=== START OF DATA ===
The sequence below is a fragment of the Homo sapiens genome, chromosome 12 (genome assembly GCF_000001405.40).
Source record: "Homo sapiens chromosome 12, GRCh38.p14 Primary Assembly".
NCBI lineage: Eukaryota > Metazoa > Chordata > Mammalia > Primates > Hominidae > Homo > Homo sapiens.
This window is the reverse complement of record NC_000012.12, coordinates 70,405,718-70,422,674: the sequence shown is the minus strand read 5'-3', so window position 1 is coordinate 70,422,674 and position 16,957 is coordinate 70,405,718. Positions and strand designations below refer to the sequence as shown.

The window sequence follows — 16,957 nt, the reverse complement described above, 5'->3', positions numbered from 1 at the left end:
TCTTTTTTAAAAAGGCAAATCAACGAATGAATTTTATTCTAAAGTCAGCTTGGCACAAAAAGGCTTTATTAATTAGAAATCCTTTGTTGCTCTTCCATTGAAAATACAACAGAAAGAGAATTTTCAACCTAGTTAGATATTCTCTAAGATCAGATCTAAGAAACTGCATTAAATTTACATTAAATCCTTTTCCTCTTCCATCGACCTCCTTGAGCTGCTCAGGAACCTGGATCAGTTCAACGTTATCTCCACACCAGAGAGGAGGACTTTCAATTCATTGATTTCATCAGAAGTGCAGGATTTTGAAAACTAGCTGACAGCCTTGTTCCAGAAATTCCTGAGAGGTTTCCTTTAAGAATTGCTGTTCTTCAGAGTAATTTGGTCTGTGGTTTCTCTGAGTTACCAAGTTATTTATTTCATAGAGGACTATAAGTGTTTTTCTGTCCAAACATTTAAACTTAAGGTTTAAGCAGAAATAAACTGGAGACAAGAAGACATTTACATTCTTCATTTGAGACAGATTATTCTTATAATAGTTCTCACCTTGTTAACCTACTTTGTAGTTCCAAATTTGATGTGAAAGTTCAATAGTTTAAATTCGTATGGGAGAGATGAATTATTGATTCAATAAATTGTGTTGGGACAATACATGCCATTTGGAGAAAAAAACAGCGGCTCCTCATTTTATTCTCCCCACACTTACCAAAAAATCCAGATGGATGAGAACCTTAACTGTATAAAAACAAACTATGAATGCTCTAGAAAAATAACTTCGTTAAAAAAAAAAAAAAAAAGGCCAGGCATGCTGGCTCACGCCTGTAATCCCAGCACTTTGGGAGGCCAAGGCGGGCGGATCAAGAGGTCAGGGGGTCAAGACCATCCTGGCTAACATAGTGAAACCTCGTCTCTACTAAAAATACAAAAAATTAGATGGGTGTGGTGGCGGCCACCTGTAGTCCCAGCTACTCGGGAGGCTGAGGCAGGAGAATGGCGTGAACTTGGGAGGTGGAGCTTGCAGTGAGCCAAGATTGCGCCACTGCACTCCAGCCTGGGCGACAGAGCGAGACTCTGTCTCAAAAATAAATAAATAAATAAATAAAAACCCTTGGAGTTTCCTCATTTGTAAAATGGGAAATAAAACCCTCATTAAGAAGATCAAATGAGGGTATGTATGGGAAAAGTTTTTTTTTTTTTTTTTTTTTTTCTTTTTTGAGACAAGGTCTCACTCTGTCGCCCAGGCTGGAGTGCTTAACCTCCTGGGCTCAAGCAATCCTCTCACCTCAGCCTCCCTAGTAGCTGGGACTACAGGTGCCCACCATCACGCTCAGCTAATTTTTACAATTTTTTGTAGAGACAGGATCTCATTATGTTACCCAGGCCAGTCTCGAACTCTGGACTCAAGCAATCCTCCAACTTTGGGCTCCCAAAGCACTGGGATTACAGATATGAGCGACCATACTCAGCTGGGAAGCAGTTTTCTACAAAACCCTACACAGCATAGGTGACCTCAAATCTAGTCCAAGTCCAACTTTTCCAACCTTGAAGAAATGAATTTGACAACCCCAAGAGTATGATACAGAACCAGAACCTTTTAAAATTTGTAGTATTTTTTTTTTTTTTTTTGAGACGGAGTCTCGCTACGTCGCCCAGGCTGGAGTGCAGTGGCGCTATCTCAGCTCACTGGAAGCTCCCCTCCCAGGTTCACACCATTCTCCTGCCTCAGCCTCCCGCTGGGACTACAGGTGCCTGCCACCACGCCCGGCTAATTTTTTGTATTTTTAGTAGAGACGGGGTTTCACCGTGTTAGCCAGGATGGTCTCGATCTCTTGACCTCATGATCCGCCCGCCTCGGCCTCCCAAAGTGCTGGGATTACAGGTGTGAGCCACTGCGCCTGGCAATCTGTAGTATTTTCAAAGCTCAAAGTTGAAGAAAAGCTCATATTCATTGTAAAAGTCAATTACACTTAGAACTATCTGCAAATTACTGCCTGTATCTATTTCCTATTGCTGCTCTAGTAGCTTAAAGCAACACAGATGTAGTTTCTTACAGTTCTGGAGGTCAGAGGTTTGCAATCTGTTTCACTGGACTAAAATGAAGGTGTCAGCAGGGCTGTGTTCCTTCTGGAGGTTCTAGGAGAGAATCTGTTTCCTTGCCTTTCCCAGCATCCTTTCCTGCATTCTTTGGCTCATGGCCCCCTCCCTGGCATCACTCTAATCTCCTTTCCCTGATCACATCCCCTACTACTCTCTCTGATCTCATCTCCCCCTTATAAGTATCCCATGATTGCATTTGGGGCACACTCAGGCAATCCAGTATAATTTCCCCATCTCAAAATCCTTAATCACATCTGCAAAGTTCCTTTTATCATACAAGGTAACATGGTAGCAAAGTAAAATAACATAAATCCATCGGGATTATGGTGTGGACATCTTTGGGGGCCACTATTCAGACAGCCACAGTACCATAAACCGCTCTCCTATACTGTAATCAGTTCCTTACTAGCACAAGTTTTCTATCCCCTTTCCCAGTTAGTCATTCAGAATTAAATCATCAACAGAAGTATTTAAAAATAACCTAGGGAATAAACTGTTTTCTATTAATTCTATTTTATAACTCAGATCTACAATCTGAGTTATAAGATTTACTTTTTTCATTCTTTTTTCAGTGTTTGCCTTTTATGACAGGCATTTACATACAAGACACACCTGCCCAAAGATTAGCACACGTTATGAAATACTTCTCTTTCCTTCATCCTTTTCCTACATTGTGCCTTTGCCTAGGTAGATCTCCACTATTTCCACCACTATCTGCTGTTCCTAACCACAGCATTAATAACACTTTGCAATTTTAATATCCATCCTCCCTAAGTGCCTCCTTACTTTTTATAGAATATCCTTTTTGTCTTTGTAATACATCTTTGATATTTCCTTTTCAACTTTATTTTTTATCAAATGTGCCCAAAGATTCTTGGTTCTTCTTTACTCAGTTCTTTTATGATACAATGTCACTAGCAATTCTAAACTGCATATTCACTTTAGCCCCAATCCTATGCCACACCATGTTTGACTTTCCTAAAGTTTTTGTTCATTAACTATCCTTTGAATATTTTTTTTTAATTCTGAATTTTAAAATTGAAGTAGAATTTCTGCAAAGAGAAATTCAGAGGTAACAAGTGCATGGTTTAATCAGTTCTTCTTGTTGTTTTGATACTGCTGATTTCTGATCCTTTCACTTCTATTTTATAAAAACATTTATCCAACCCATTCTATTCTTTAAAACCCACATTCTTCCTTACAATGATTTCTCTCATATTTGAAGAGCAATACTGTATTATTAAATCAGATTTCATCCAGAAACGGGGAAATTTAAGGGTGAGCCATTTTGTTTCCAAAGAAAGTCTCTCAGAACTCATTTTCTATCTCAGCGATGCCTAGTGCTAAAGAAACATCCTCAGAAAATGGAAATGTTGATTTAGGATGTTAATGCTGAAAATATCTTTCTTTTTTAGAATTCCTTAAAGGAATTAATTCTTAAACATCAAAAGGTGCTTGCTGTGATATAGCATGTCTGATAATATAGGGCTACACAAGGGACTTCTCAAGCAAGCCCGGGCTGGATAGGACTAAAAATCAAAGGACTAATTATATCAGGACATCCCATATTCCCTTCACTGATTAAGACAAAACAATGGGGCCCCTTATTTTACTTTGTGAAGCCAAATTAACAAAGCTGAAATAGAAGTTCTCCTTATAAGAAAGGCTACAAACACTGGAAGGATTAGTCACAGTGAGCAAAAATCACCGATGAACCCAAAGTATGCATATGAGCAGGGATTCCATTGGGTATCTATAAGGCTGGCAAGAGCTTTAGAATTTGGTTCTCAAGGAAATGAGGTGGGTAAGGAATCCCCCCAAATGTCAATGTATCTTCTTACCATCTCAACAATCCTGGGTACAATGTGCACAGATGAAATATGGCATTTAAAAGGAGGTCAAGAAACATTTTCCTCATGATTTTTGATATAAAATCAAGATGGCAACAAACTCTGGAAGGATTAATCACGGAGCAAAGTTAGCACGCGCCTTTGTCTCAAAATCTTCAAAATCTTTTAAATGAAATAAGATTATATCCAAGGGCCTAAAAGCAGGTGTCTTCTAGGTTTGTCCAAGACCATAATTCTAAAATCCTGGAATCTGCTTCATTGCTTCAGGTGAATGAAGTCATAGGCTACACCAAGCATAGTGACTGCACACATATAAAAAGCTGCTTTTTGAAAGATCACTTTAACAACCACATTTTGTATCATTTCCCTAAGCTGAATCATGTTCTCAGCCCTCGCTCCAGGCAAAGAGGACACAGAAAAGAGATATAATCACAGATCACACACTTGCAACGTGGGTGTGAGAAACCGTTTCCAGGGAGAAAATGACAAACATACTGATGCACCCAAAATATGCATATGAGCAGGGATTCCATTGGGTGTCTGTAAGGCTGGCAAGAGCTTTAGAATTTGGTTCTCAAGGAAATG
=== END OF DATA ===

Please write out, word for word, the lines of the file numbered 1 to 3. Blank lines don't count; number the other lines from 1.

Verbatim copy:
The sequence below is a fragment of the Homo sapiens genome, chromosome 12 (genome assembly GCF_000001405.40).
Source record: "Homo sapiens chromosome 12, GRCh38.p14 Primary Assembly".
NCBI lineage: Eukaryota > Metazoa > Chordata > Mammalia > Primates > Hominidae > Homo > Homo sapiens.